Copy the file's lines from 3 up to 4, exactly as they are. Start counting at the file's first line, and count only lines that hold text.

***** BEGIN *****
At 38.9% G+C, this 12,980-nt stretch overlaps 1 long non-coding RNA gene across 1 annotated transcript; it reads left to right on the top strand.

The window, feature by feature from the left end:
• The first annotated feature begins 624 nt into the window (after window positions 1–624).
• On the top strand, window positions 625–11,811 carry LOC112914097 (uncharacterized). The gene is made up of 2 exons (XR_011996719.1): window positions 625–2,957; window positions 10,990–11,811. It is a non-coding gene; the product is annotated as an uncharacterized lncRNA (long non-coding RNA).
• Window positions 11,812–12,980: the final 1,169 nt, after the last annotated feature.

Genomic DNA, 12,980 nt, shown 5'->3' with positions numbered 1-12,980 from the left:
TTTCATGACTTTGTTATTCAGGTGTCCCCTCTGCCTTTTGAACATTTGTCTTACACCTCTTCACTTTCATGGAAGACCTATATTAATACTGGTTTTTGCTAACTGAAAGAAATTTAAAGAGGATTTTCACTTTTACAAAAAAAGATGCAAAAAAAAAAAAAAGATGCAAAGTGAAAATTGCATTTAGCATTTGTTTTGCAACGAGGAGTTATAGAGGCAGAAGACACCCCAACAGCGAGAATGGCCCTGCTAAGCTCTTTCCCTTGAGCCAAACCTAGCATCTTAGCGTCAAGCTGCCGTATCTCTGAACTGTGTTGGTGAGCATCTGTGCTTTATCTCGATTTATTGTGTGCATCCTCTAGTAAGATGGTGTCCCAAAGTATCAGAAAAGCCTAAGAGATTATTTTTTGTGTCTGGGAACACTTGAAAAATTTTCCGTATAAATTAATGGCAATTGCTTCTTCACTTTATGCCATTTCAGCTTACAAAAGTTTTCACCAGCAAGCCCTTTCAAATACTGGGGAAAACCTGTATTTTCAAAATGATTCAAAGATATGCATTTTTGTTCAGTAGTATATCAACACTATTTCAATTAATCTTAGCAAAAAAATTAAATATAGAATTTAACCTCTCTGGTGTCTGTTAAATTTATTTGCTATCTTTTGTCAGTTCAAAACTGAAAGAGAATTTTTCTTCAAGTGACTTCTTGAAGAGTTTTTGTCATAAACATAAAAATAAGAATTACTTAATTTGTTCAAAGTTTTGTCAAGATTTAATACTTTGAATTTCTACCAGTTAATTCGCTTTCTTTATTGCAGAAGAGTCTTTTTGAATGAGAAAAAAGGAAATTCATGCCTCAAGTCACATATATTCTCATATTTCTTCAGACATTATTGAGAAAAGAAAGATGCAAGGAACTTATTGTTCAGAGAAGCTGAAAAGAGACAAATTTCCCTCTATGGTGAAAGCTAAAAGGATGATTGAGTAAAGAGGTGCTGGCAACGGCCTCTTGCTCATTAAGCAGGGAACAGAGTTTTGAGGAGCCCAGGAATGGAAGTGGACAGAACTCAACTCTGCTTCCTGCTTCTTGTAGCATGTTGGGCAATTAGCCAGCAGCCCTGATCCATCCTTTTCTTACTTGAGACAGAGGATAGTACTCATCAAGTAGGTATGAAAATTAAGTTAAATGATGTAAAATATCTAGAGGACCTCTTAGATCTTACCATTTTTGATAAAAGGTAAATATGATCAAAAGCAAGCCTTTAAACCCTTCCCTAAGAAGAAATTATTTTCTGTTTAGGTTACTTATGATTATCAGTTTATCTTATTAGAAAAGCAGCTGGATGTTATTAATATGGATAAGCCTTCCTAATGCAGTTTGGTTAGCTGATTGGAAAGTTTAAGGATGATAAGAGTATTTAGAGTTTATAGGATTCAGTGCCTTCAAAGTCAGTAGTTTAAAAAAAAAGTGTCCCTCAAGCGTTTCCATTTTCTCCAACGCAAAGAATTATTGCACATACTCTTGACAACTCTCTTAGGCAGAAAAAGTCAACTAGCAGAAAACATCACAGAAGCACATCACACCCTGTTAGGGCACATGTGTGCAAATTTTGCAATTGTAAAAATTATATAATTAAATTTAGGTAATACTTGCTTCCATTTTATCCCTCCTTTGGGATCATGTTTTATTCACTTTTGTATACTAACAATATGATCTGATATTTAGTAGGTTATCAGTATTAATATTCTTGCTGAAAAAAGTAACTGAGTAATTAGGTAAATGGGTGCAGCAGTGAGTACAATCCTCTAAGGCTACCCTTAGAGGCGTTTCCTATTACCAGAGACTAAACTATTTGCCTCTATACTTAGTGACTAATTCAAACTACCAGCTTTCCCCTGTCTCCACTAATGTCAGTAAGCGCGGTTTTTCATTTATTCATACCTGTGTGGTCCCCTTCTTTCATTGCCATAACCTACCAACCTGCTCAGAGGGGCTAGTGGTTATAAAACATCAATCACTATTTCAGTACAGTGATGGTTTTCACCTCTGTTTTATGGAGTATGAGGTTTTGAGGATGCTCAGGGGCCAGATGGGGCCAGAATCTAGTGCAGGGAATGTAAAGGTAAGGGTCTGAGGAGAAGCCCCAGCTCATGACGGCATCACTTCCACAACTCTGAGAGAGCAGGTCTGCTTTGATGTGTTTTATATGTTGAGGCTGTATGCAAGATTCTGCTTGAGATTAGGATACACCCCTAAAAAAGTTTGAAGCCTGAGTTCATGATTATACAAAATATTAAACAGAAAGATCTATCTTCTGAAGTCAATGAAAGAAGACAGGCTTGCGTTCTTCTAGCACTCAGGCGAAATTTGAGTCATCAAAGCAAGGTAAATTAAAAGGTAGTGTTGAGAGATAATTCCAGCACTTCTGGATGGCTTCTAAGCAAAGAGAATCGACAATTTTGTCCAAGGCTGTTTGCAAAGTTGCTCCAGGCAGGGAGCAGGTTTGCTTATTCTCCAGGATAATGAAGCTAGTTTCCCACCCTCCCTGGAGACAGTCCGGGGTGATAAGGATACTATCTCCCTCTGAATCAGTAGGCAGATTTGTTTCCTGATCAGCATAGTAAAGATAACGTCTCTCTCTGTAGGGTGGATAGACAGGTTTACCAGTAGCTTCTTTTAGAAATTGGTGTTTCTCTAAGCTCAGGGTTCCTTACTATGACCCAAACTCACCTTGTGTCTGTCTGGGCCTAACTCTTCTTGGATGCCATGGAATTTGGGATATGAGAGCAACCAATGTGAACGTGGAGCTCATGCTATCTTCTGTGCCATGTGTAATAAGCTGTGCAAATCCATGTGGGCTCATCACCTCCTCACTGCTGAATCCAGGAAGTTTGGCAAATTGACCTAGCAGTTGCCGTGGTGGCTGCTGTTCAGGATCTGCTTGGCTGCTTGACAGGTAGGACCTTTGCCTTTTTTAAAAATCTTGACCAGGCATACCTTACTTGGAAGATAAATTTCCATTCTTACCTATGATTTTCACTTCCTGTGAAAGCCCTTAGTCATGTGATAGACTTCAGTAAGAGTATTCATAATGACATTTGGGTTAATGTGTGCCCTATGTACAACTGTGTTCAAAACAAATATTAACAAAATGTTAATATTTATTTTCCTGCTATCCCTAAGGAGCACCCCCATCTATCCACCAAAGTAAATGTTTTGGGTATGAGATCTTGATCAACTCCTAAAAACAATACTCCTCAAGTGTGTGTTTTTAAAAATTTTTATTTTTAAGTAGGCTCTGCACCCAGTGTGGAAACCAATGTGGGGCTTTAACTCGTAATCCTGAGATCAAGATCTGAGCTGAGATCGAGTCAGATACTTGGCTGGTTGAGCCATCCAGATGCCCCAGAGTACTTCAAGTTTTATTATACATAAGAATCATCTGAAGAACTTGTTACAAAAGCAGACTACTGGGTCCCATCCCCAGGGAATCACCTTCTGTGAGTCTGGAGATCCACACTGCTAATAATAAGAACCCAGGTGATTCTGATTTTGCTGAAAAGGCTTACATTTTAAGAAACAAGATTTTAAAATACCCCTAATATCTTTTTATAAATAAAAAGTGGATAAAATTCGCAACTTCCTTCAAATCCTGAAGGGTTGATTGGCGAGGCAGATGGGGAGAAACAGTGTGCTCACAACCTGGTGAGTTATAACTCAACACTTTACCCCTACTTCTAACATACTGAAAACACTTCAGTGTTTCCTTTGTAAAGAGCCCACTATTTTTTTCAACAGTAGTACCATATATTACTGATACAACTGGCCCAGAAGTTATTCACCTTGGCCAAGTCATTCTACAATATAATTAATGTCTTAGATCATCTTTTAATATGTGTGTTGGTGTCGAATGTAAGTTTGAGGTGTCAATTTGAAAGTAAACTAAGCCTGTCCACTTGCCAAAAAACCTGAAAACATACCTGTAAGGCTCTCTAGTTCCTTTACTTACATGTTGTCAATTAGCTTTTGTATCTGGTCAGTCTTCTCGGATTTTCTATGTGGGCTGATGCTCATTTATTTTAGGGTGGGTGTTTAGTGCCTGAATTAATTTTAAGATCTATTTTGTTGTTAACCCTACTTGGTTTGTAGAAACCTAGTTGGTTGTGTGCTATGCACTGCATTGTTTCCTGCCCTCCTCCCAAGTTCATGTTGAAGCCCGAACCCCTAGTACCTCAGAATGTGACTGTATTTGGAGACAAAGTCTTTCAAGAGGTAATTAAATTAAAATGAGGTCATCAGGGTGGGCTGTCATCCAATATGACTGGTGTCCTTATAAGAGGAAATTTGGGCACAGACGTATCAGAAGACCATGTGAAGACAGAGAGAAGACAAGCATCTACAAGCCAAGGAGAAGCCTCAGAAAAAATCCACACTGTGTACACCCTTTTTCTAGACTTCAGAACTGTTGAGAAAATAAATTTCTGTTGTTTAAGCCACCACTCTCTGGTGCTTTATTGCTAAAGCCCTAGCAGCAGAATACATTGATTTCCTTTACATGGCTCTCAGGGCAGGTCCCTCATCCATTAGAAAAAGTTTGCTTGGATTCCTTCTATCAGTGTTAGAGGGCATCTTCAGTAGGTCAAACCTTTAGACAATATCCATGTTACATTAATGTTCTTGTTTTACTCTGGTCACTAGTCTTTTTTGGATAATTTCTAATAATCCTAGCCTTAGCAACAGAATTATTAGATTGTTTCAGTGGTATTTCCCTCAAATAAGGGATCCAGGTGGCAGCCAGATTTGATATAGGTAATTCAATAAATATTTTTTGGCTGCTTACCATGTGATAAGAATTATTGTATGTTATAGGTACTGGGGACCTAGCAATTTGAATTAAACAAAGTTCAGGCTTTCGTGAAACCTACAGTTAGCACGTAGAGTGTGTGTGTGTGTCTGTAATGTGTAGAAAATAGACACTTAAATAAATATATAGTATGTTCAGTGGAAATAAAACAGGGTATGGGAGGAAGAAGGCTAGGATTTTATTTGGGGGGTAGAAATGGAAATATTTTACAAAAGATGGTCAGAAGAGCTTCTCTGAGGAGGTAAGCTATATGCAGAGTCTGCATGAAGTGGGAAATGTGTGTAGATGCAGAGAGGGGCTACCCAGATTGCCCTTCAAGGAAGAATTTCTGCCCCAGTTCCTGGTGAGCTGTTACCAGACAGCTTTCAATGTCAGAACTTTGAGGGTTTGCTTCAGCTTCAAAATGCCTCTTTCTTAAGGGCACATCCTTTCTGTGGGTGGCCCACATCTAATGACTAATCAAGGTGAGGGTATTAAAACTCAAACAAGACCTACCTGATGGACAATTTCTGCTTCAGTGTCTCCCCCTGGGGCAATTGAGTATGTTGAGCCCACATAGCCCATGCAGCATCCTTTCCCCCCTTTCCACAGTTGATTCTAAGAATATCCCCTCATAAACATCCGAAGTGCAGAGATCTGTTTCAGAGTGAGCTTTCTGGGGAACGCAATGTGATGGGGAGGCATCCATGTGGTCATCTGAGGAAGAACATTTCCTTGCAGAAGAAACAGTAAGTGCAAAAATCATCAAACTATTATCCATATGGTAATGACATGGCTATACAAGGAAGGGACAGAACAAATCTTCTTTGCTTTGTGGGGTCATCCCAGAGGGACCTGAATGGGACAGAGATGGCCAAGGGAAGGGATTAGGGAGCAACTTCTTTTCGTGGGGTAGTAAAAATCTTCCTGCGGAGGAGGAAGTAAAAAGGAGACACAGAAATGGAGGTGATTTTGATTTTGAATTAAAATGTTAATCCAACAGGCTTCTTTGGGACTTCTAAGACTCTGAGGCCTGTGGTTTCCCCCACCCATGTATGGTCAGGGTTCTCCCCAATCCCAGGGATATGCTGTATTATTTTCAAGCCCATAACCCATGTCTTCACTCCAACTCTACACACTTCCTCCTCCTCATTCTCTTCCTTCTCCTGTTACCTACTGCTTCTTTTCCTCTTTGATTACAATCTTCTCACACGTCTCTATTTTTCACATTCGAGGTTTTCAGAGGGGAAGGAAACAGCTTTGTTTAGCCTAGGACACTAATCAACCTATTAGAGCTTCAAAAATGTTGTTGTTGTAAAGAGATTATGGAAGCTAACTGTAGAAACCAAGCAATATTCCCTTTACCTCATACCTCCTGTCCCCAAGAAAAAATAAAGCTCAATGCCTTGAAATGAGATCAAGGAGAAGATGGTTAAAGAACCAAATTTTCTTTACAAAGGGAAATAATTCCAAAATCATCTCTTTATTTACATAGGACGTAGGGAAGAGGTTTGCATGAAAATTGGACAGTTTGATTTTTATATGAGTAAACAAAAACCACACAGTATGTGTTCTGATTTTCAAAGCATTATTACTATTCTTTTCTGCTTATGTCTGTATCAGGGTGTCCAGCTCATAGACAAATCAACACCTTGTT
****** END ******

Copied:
• The first annotated feature begins 624 nt into the window (after window positions 1–624).
• On the top strand, window positions 625–11,811 carry LOC112914097 (uncharacterized). The gene is made up of 2 exons (XR_011996719.1): window positions 625–2,957; window positions 10,990–11,811. It is a non-coding gene; the product is annotated as an uncharacterized lncRNA (long non-coding RNA).